J.D. Moyer

sci-fi writer, beat maker, self-experimenter

Month: December 2010

Why We Should Seek to be Uncomfortable

Bed of nails, state fair style.

It’s intuitive and natural to seek comfort.  We want to be warm, well-fed, among friends and family, doing things we enjoy, with money in the bank.  But those moments when we are uncomfortable give our lives meaning, force us to grow, keep us healthy, and make us think.  It’s not something we consider or celebrate very often, in our culture that values ease and feeling good.

What’s separates being uncomfortable from suffering?  Duration and choice.  Being uncomfortable for too long, or being uncomfortable against our will, can translate into suffering.  There’s a huge difference between being poor for a year and poor for a lifetime, or taking a vow of poverty vs. involuntary poverty.  There’s nothing glorious or redeeming about suffering.  But choosing to be uncomfortable for brief periods of time can make us stronger, more aware, and more alive.

There are plenty of shortcuts to health, wealth, and happiness, many of which I’ve discussed on this blog.  Eat foie gras for heart healthMake the easy choices that vastly improve your quality of life.  There’s no reason we shouldn’t do the easy things that make our lives better.  But there’s a risk of elevating ease and comfort, as values, above all else.

Cold dip.

Why should we celebrate being uncomfortable, and seek it out in our own lives?  Intense physical exertion is the most obvious answer; there are a multitude of benefits to short bursts of extreme physical activity (stronger muscles, denser bones, etc.).  Cold water is another physical example; a 5 minute cold shower can stimulate circulation, encourage fat loss, strengthen our immunity, and wake us up.  But there are less obvious examples as well.  Learning something difficult is uncomfortable.  The steeper the learning curve, the less comfortable we feel.  Prolonged intense concentration can feel uncomfortable.  So can unfamiliar social situations.  Emotional introspection can be intensely uncomfortable, as can some honest, heart-to-heart conversations.  Writing a big check to a charity can hurt a little.  But often, when we choose the more difficult path, it pays off.  We get stronger, we gain new skills, we meet new people, we deepen relationships, we complete difficult tasks, and we feel better about ourselves.

This is obvious, right?  So why don’t we ever hear the message that it’s okay to feel uncomfortable? It seems to be a kind of blind spot in U.S. culture.  Our country wasn’t founded on feeling good and living an easy life, so where did the culture of ease come from?  Maybe it’s an outgrowth of post-war consumerism, the culture-shift engineered to keep the booming, hyperactive wartime economy going.

The most insidious aspect of the culture of ease (remote controls, fast food, cup-holders, minivans, instant gratification, nonstop entertainment) is that it leads to chronic understimulation.  When we’re under-challenged, we get bored and seek distraction.  If we’re constantly drawn to addictive, unproductive behaviors (drinking, over-eating, TV watching, videogames, partying, etc.), then it’s usually a sign of too much comfort (and therefore boredom) in the rest of our lives.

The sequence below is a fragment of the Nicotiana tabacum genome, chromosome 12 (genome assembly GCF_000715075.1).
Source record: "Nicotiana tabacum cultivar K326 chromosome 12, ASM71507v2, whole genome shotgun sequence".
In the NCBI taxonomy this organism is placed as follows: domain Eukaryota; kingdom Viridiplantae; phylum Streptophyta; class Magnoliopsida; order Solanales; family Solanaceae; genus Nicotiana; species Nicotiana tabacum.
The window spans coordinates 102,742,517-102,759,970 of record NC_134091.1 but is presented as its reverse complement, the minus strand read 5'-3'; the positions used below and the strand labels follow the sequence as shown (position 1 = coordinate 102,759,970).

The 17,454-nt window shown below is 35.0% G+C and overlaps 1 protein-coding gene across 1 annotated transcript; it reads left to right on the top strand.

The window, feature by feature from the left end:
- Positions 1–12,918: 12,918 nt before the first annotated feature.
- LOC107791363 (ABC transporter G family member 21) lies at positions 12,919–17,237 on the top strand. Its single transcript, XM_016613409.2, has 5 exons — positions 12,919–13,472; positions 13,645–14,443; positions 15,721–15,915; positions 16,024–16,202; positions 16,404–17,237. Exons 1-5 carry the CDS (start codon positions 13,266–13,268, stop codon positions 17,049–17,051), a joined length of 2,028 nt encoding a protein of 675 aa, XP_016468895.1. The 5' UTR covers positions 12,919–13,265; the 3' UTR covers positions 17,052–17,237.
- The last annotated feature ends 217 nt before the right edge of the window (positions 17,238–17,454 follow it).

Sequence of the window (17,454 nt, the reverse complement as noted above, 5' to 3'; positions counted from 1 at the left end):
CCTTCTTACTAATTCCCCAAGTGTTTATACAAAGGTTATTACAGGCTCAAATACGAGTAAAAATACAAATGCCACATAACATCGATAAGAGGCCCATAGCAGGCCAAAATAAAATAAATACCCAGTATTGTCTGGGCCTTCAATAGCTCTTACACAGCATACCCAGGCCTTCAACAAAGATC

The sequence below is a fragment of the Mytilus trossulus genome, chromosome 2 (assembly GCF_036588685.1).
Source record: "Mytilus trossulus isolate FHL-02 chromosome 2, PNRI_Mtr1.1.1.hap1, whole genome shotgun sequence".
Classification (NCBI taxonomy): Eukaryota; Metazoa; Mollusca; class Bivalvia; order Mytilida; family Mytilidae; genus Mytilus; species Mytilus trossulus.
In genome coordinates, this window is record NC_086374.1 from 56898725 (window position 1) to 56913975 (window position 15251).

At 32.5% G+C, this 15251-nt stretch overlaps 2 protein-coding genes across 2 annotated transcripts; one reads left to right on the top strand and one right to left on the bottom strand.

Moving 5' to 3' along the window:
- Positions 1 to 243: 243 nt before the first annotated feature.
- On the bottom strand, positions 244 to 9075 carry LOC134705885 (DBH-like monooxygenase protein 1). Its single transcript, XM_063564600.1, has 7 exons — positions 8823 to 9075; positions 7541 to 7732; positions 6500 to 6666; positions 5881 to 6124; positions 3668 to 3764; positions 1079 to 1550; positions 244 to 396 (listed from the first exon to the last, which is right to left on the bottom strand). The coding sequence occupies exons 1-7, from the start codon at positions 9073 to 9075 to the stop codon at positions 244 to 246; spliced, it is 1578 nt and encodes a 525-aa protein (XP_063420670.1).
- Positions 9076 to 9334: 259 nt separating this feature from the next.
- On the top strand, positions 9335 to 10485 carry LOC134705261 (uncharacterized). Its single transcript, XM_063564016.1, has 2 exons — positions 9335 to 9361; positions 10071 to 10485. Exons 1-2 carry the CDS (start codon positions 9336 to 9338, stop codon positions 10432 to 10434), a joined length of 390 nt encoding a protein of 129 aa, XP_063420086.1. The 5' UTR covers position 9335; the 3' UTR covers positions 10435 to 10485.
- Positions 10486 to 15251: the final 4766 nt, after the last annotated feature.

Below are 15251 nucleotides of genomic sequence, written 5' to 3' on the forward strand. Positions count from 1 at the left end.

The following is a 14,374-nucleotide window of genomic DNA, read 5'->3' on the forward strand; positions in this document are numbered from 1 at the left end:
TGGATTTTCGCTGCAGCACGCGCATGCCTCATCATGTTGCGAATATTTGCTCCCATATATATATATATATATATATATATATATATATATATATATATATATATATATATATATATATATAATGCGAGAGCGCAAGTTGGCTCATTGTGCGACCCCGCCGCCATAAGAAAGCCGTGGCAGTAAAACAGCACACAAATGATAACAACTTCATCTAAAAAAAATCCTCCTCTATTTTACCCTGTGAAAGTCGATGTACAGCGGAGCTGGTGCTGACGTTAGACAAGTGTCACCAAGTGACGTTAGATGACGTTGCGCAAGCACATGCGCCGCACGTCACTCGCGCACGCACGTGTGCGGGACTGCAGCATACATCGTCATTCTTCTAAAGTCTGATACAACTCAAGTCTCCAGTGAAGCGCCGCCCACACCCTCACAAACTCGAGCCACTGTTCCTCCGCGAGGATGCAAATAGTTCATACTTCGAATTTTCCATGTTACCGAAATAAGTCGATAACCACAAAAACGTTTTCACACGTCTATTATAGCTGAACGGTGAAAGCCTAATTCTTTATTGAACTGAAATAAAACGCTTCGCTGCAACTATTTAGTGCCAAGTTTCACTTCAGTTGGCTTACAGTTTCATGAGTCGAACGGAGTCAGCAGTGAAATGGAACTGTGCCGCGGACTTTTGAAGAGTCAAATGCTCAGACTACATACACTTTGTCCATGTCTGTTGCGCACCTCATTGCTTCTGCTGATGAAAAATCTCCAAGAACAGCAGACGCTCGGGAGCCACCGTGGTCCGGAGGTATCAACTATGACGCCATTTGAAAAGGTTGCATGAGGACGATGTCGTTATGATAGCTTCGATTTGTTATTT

Climbers on Mt. Fuji, either dead or napping.

The flip side of the same coin is the subculture of extreme discomfort.  Amateurs run marathons and climb mountains, injuring (or even killing) themselves in the process.  People drink only lemonade and salt water for a week, despite the lack of evidence that such a regimen benefits health in any way.  This kind of discomfort bingeing doesn’t do anyone any good.

Small, daily doses of self-imposed discomfort do more good.  Examples?  Choosing to bike instead of drive.  Eating less.  Listening to and considering thoughtful criticism (of our work and/or behavior).  Learning a new skill, even if it hurts your brain.  Working out.  Meditating.  Giving to charity.  Sometimes (though not always) the application of moderate self-discipline feels uncomfortable.

I’m not advocating stoicism or asceticism — I appreciate my creature comforts as much as anyone else.  But the insidious glorification of ease is a real cultural phenomenon, and it’s damaging.  I think it’s one reason the United States is falling behind in terms of education (though lack of school funding is another).  It’s one reason that, as a nation, we’re fat (though government subsidies of corn, sugar, and wheat are another).  For some reason there’s a prevailing idea that Americans can’t tolerate being uncomfortable (after 9/11, when citizens were ready to make sacrifices on behalf of our nation, George W. Bush told us to shop).

We don’t need to kill ourselves to be happy, but we can benefit from resisting the corporate and cultural messages of ease being the highest value.  It’s okay to feel uncomfortable.

Three Counterintuitive Ways to Reduce Your Risk of Heart Disease (and Osteoporosis, While You’re at It)

Bad for the goose, good for you.